Recession hit air traffic to US, Britain

MUMBAI: The global economic downturn not only caused heartburn in India, it also dampened Indians' newfound wanderlust. Encumbered by the difficult times, Indians reduced their travel to and from various international destinations, but not all.

While flights operating between India and countries like the US, UK, Singapore, Sri Lanka suffered between 2008 and 2010, a few places like Dubai and Hong Kong witnessed a surge in passenger traffic. Of these, Hong Kong was the biggest beneficiary; air traffic between India and the bustling Chinese city grew by 128% in 2008-09 and by 68% in 2009-10. During these years, air traffic to most other countries fell by an average of 10%, according to data released by the Directorate General of Civil Aviation (DGCA) on Saturday.

Experts say the reason Hong Kong has suddenly found favour with fliers is the bilateral agreement signed between the special administrative region and India, which has allowed Cathay Pacific to operate more flights between the two destinations.

The DGCA statistics also show that Indian airlines are slowly catching up with their foreign carriers on international routes. Though foreign airlines continue to ferry the majority of passengers to and from India, fliers have somewhat warmed up to Indian carriers in the last five years. In 2004-05, 71% of passengers flying between India and other destination chose foreign carriers; by 2009-10, that number had fallen to 66%.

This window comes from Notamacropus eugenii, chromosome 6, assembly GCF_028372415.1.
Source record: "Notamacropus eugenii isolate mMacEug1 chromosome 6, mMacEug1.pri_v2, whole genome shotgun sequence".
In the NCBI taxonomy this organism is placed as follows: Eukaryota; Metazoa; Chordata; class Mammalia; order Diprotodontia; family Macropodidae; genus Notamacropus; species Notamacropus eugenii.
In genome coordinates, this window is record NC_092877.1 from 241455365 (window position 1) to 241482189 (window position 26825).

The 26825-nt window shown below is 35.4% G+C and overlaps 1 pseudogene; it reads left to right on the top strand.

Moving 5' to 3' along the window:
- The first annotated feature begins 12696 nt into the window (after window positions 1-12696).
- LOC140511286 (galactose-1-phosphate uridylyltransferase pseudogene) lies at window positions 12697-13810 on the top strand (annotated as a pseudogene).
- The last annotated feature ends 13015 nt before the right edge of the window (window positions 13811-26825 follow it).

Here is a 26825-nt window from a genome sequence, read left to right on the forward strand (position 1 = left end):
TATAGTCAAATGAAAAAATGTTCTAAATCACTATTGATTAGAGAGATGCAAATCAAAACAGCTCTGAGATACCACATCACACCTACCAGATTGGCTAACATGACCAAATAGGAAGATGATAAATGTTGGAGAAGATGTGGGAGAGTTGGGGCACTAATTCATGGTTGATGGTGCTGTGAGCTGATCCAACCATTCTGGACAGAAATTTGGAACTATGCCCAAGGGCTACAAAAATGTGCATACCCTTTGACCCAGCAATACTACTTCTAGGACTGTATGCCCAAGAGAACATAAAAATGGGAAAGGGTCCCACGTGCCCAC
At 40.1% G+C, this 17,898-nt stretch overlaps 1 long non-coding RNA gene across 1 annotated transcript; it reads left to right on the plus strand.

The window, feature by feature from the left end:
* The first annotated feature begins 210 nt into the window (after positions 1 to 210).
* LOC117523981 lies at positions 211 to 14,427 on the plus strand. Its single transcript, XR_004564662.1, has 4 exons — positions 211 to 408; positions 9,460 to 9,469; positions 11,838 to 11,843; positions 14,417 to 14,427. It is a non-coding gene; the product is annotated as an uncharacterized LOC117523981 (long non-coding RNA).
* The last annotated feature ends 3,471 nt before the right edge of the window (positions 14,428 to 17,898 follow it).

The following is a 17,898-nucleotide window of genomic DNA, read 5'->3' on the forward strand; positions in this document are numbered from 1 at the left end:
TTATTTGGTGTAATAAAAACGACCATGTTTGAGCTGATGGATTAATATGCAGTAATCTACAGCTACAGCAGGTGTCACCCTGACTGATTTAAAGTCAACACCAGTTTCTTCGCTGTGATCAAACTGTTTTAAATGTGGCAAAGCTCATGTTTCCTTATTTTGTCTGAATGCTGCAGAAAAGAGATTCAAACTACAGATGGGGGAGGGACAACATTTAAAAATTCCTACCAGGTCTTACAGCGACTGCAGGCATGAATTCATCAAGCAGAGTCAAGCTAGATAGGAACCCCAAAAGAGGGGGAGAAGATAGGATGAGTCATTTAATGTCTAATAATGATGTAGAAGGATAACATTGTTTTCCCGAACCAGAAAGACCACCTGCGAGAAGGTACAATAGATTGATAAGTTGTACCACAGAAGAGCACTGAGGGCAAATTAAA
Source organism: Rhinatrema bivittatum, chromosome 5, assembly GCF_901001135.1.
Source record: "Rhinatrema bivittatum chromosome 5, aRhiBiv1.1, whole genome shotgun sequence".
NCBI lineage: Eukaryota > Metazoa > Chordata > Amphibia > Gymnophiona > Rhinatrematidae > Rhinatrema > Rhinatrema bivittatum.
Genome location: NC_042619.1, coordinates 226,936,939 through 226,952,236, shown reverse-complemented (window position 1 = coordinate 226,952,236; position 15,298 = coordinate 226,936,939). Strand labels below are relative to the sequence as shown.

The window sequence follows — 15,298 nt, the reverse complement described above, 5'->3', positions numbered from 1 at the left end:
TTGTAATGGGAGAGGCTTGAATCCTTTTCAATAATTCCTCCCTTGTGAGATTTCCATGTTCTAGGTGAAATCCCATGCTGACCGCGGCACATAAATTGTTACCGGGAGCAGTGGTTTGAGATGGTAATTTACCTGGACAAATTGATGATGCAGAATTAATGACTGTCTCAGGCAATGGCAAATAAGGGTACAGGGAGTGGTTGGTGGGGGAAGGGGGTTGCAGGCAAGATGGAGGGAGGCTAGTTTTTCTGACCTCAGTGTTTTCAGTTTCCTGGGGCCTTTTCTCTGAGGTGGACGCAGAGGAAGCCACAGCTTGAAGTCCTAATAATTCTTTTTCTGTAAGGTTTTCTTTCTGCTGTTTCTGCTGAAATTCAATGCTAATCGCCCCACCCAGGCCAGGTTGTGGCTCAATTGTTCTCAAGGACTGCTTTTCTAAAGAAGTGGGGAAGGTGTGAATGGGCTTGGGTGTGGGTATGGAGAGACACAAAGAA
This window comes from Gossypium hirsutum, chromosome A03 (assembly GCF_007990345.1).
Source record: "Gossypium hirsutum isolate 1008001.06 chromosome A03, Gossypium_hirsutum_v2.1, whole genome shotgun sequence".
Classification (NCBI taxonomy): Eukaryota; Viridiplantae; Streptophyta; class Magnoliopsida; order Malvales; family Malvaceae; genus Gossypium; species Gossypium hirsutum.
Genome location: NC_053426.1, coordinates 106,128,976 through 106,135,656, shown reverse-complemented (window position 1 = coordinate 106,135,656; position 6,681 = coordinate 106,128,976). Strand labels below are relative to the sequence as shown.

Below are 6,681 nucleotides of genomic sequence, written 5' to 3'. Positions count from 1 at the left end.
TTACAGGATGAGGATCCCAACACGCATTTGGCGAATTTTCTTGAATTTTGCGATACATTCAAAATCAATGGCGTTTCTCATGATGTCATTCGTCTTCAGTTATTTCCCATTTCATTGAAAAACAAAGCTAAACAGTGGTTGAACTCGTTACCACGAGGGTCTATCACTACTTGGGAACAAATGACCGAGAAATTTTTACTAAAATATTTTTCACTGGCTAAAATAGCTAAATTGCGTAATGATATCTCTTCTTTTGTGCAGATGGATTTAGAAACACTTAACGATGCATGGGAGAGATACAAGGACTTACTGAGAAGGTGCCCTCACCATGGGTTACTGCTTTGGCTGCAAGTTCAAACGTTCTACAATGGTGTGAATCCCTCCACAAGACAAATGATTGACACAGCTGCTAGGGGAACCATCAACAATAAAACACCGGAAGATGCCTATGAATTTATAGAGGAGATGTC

"With airlines like IndiGo scheduled to launch international operations this year, Indian carriers will continue to catch up," said a top airline official.

Yet, airlines like Air India, Jet Airways and Kingfisher Airlines are several nautical miles behind their foreign rivals like Emirates, Air Arabia and Qatar Airways when it comes to plain-vanilla numbers. In 2009-10, only 1.1 crore passengers flew Indian carriers on international routes compared to the 2.1 crore who chose foreign carriers.

The official warned against making a linear comparison between domestic and foreign airlines. "One must remember that these numbers do not make a distinction between, say, a passenger flying to Singapore and the one flying to New York," he said.

In the last five years, airports like Doha and Dubai have emerged as major air hubs between India and the world. So, of the 2.1 crore passengers who flew to and from India on foreign carriers in 2009-10, a huge percentage would have transited at Doha or Dubai.

"What you have is a passenger flying, say, the Mumbai-Dubai-New York route on Emirates and another flying Mumbai-Dubai on Air India Express. In the statistics it will show as one passenger each for an Indian carrier and the foreign carrier. But there is a world of difference here," says the official.

It is no surprise then that Dubai did not witness a fall in air traffic. Numbers flying between India and Dubai have maintained a steady growth rate of 26% in the last five years. The only other destinations that have managed to have such a steady growth are those in the Gulf.